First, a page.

10.7 Legend key glyphs

In most cases the default glyphs shown in the legend key will be appropriate to the layer and the aesthetic. Line plots of different colours will show up as lines of different colours in the legend, boxplots will appear as small boxplots in the legend, and so on. Should you need to override this behaviour, the key_glyph argument can be used to associate a particular layer with a different kind of glyph. For example:

base <- ggplot(economics, aes(date, psavert, color = "savings"))

base + geom_line()
base + geom_line(key_glyph = "timeseries")

More precisely, each geom is associated with a function such as draw_key_path(), draw_key_boxplot() or draw_key_path() which is responsible for drawing the key when the legend is created. You can pass the desired key drawing function directly: for example, base + geom_line(key_glyph = draw_key_timeseries) would also produce the plot shown above right.

10.7.1 guide_legend()

The legend guide displays individual keys in a table. The most useful options are:

  • nrow or ncol which specify the dimensions of the table. byrow controls how the table is filled: FALSE fills it by column (the default), TRUE fills it by row.

    base <- ggplot(mpg, aes(drv, fill = factor(cyl))) + geom_bar() 
    base + guides(fill = guide_legend(ncol = 2))
    base + guides(fill = guide_legend(ncol = 2, byrow = TRUE))

  • reverse reverses the order of the keys:

    base + guides(fill = guide_legend(reverse = TRUE))

  • override.aes is useful when you want the elements in the legend display differently to the geoms in the plot. This is often required when you’ve used transparency or size to deal with moderate overplotting and also used colour in the plot.

    base <- ggplot(mpg, aes(displ, hwy, colour = drv)) +
      geom_point(size = 4, alpha = .2, stroke = 0)
    base + guides(colour = guide_legend())
    base + guides(colour = guide_legend(override.aes = list(alpha = 1)))

  • keywidth and keyheight (along with default.unit) allow you to specify the size of the keys. These are grid units, e.g. unit(1, "cm").

10.7.2 guide_bins()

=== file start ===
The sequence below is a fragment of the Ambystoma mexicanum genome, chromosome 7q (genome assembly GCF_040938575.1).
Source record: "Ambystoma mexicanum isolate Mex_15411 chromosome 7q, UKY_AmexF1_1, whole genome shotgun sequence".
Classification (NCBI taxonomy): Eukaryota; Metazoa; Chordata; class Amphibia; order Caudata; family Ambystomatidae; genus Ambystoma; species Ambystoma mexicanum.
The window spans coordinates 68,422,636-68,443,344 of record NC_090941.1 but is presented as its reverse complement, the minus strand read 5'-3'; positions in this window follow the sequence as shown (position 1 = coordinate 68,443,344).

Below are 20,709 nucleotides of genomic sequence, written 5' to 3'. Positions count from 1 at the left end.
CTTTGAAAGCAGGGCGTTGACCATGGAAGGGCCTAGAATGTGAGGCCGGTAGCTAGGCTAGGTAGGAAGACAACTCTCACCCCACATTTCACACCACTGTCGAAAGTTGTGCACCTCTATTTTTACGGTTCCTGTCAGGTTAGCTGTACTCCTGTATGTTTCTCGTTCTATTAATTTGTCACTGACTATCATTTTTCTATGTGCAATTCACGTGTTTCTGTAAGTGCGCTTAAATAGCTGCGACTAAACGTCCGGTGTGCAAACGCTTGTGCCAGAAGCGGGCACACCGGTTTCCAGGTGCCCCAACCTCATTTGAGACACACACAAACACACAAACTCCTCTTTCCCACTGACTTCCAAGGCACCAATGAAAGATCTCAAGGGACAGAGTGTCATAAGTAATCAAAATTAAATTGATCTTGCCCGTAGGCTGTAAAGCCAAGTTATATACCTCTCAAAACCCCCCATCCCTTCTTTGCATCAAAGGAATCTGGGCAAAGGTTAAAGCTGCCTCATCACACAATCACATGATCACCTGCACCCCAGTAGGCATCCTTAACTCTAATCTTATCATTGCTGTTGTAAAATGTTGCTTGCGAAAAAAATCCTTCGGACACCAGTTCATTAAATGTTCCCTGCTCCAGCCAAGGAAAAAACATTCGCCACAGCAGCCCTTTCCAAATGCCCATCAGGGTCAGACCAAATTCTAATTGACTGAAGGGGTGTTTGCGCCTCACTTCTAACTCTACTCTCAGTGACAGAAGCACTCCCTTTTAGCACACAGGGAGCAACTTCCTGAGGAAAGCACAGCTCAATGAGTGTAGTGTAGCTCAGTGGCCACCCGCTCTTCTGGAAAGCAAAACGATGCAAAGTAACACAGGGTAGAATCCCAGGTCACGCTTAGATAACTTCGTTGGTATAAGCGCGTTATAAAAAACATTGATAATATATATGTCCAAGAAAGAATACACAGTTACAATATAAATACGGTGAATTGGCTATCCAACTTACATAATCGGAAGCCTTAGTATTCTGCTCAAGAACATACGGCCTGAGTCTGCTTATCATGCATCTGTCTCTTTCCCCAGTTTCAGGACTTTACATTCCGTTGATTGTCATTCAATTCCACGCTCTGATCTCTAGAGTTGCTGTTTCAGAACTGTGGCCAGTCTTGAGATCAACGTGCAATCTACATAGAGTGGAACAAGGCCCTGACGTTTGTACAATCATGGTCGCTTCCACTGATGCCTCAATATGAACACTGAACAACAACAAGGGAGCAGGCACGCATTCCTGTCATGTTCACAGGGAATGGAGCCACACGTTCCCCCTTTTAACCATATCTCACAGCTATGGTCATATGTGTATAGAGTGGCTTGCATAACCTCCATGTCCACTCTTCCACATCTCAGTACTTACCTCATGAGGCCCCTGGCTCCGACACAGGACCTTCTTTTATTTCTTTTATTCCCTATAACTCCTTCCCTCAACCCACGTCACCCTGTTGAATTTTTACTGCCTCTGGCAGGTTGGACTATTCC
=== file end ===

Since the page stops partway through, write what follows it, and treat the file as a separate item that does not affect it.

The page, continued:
guide_bins() is suited to the situation when a continuous variable is binned and then mapped to an aesthetic that produces a legend, such as size, colour and fill. For instance, in the mpg data we could use scale_size_binned() to create a binned version of the continuous variable hwy.

base <- ggplot(mpg, aes(displ, manufacturer, size = hwy)) +
  geom_point(alpha = .2) +

Unlike guide_legend(), the guide created for a binned scale by guide_bins() does not organise the individual keys into a table. Instead they are arranged in a column (or row) along a single vertical (or horizontal) axis, which by default is displayed with its own axis. The important arguments to guide_bins() are listed below:

  • axis indicates whether the axis should be drawn (default is TRUE).

    base + guides(size = guide_bins(axis = FALSE))

  • direction is a character string specifying the direction of the guide:

    base + guides(size = guide_bins(direction = "vertical"))
    base + guides(size = guide_bins(direction = "horizontal"))

  • show.limits specifies whether tick marks are shown at the ends of the guide axis

  • axis.colour, axis.linewidth and axis.arrow are used to control the guide axis that is displayed alongside the legend keys

    base + guides(size = guide_bins(show.limits = TRUE))
    base + guides(
      size = guide_bins(
        axis.colour = "red",
        axis.arrow = arrow(
          length = unit(.1, "inches"), 
          ends = "first", 
          type = "closed"

  • keywidth, keyheight, reverse and override.aes have the same behaviour as guide_legend()

10.7.3 guide_colourbar() / guide_colorbar()

The colour bar guide is designed for continuous ranges of colors—as its name implies, it outputs a rectangle over which the color gradient varies. The most important arguments are:

  • barwidth and barheight allow you to specify the size of the bar. These are grid units, e.g. unit(1, "cm").

  • nbin controls the number of slices. You may want to increase this from the default value of 20 if you draw a very long bar.

  • reverse flips the colour bar to put the lowest values at the top.

These options are illustrated below:

base <- ggplot(mpg, aes(cyl, displ, colour = hwy)) +
  geom_point(size = 2)

base + guides(colour = guide_colourbar(reverse = TRUE))
base + guides(colour = guide_colourbar(barheight = unit(2, "cm")))

10.7.4 guide_coloursteps() / guide_colorsteps()

This “colour steps” guide is a version of guide_colourbar() appropriate for binned colour and fill scales. It shows the area between breaks as a single constant colour, rather than displaying a colour gradient that varies smoothly along the bar. Arguments mostly mirror those for guide_colourbar(). The additional arguments are as follows:

  • show.limits indicates whether values should be shown at the ends of the stepped colour bar (analogous to the corresponding argument in guide_bins())

    base <- ggplot(mpg, aes(displ, hwy, colour = cyl)) + 
      geom_point() + 
    base + guides(colour = guide_coloursteps(show.limits = TRUE))
    base + guides(colour = guide_coloursteps(show.limits = FALSE))

  • ticks is a logical variable indicating whether tick marks should be displayed adjacent to the legend labels (default is NULL, in which case the value is inherited from the scale)

  • even.steps is a logical variable indicating whether bins should be evenly spaced (default is TRUE) or proportional in size to their frequency in the data

10.7.5 Exercises

  1. How do you make legends appear to the left of the plot?

  2. What’s gone wrong with this plot? How could you fix it?

    ggplot(mpg, aes(displ, hwy)) + 
      geom_point(aes(colour = drv, shape = drv)) + 
      scale_colour_discrete("Drive train")

  3. Can you recreate the code for this plot?

    #> `geom_smooth()` using formula 'y ~ x'